Our isolates showed increased resistance to multiple antibiotics and many isolates were multidrug resistant. For example, among the K. pneumoniae isolated, only 68.5% were susceptible to meropenem and beta-lactam beta-lactamase inhibitors like piperacillin/tazobactam. Treatment options for A. baumannii were very few with only gentamicin being susceptible in 75% of the isolates. P. aeruginosa showed 57% susceptibility to ceftazidime but 43% of isolates were susceptible to all other antibiotics tested. E. coli showed good susceptibility to carbapenems and aminoglycosides but all organisms showed poor susceptibility to fluoroquinolones and third-generation cephalosporins. Imipenem and aminoglycosides exhibited excellent activity against gram-negative organisms.

Carbapenemase resistance testing was done in eight patients, of which five had resistance detected (four OXA-48 resistant and one OXA-48 and NDM resistant) and in three patients no resistance was noted. This information throws light on the significance of the prevalent resistance of organisms causing pneumonia and the need to aggressively treat with appropriate antibiotics to prevent death.

The initial SAP antibiotic used was cefuroxime and the mean duration was 2.46 days, and in 10.41% of patients, cefoperazone sulbactam was used with a mean duration of 4.4 days as compared to the 48 h recommended by the hospital SAP policy. The other drugs used either alone or in combination as dual or triple antibiotics are amikacin, cefuroxime, piperacillin/tazobactam, teicoplanin, carbapenems and colistin. All 48 cases had exposure to antibiotics before sending cultures to the laboratory. Despite antibiotic treatment, 38 had significant growth. VAP is associated with prolonged ICU and hospital stay and increased mortality.[5],[7],[8],[13] In our study, mortality was 56%, the mean duration of stay in ICU was 14.9 days and total hospital stay was 22 days.

In this study, we investigated the appropriateness of using antibiotics after sending cultures to the laboratory [Table 5]. Twenty-two patients were on dual and nine on the triple antibiotic cover around the time of sending cultures. Antibiotic escalation was required in 27 patients based on sensitivity and was done in only 9 (33%) patients. Continuation of same and de-escalation of antibiotic was required in five and six patients, respectively, and was done only in one patient in both categories. This failure to switch antibiotics (especially escalation) at the appropriate time was associated with increased mortality. The mortality in the group where antibiotic time was followed and not followed was 27% (3/11) and 74% (20/27), respectively. We noted a strong association between failure to follow antibiotic timeout with increased mortality (P < 0.015). This finding highlights the importance of antibiotic tailoring once the sensitivity is identified. In all 48 patients, antibiotic switch to oral antibiotics was not done after the initial course of appropriate antibiotics.
Table 5: Appropriateness of antibiotics based on cultures

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  Conclusions Top

In summary, VAP is caused by highly resistant bacteria, resulting in significant increase in ICU stay and hospital stay. It is important to send cultures at the appropriate time and change antibiotics according to susceptibility results. This will greatly reduce the cost of treatment and help reduce preventable loss of life and reduce LOS. Antibiotic time-out should be done at the end of 48 h of sending samples to the microbiology laboratory to ensure optimal patient care.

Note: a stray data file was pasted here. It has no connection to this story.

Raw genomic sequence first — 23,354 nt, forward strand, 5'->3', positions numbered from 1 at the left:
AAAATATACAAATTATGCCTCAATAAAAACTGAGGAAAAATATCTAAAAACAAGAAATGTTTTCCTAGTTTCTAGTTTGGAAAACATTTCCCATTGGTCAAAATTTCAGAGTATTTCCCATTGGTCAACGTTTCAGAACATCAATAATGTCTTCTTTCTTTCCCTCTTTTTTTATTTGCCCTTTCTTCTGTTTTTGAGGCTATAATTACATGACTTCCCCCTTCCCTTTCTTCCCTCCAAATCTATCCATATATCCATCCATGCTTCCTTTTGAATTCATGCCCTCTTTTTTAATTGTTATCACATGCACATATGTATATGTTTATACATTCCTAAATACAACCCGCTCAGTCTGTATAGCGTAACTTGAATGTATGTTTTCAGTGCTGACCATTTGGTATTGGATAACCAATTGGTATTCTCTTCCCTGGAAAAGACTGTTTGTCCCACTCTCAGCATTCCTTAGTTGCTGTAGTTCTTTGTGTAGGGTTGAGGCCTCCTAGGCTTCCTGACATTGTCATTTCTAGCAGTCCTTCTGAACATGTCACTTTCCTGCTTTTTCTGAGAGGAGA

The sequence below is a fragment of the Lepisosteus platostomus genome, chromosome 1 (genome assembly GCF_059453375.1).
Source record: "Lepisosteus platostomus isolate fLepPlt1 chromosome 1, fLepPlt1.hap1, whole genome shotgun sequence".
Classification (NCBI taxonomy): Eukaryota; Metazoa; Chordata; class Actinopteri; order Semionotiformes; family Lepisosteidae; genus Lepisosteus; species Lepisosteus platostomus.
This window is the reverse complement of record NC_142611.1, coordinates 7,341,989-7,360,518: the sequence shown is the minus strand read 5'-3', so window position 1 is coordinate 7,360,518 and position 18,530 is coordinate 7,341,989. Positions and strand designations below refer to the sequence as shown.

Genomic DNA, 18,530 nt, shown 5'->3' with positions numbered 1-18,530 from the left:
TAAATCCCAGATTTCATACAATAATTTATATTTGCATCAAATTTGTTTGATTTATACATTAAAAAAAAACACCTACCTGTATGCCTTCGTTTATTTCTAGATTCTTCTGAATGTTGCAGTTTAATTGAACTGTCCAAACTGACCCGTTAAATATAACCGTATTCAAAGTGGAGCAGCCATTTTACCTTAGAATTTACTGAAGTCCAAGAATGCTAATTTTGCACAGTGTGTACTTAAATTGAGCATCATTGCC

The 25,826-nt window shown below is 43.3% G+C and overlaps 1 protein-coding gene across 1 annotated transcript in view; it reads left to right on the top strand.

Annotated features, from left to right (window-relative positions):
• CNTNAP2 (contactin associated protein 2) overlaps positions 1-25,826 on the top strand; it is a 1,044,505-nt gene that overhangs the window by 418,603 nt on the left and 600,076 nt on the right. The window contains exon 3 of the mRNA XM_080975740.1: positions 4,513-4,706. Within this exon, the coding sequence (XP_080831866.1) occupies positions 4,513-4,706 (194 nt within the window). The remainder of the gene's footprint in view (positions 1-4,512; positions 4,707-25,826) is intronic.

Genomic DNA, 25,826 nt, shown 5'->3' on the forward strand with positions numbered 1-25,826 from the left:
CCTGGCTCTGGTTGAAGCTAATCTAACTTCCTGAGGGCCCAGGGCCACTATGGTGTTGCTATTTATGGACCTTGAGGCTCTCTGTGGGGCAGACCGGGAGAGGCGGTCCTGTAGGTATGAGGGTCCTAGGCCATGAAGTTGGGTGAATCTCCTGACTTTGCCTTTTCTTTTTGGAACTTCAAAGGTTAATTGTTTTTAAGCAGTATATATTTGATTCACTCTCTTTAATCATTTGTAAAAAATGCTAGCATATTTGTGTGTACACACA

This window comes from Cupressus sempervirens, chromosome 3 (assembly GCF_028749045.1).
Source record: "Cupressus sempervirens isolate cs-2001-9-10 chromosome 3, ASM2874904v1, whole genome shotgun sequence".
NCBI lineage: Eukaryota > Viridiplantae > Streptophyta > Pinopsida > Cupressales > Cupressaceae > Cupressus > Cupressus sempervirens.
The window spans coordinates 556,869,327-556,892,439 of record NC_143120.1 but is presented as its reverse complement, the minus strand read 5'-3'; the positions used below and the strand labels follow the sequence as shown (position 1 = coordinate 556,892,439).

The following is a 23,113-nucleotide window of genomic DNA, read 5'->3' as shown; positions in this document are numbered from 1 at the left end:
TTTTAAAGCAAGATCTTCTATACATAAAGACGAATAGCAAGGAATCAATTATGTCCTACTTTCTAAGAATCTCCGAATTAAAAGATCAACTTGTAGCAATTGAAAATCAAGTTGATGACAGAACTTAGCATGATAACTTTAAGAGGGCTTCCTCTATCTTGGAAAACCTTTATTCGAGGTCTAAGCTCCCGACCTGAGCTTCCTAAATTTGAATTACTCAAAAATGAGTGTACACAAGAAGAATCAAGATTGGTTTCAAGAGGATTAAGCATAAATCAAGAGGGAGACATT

We would like to thank Antara Patra for secretarial assistance.

Financial support and sponsorship


Conflicts of interest

There are no conflicts of interest.

  References Top

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Safdar N, Dezfulian C, Collard HR, Saint S. Clinical and economic consequences of ventilator-associated pneumonia: A systematic review. Crit Care Med 2005;33:2184-93.  Back to cited text no. 3
Kalil AC, Metersky ML, Klompas M, Muscedere J, Sweeney DA, Palmer LB, et al. Management of adults with hospital-acquired and ventilator-associated pneumonia: 2016 clinical practice guidelines by the infectious diseases society of America and the American thoracic society. Clin Infect Dis 2016;63:e61-111.  Back to cited text no. 4
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Magill SS, Klompas M, Balk R, Burns SM, Deutschman CS, Diekema D, et al. Executive summary: Developing a new, national approach to surveillance for ventilator-associated events. Ann Am Thorac Soc 2013;10:S220-3.  Back to cited text no. 9
Wayne P. M100. CLSI. Performance Standards for Antimicrobial Susceptibility Testing. 28th ed. CLSI Supplement M100. Wayne, PA: Clinical and Laboratory Standards Institute; 2018.  Back to cited text no. 10
CLSI. Performance Standards for Antimicrobial Susceptibility Testing. 29th ed. CLSI supplement M100. Wayne, PA: Clinical and Laboratory Standards Institute; 2019.  Back to cited text no. 11
Hortal J, Muñoz P, Cuerpo G, Litvan H, Rosseel PM, Bouza E, et al. Ventilator-associated pneumonia in patients undergoing major heart surgery: An incidence study in Europe. Crit Care 2009;13:R80.  Back to cited text no. 12
Hassoun-Kheir N, Hussein K, Abboud Z, Raderman Y, Abu-Hanna L, Darawshe A, et al. “Risk factors for ventilator-associated pneumonia following cardiac surgery: Case-control study”. J Hosp Infect 2020;105:S0195-5.  Back to cited text no. 13


  [Table 1], [Table 2], [Table 3], [Table 4], [Table 5]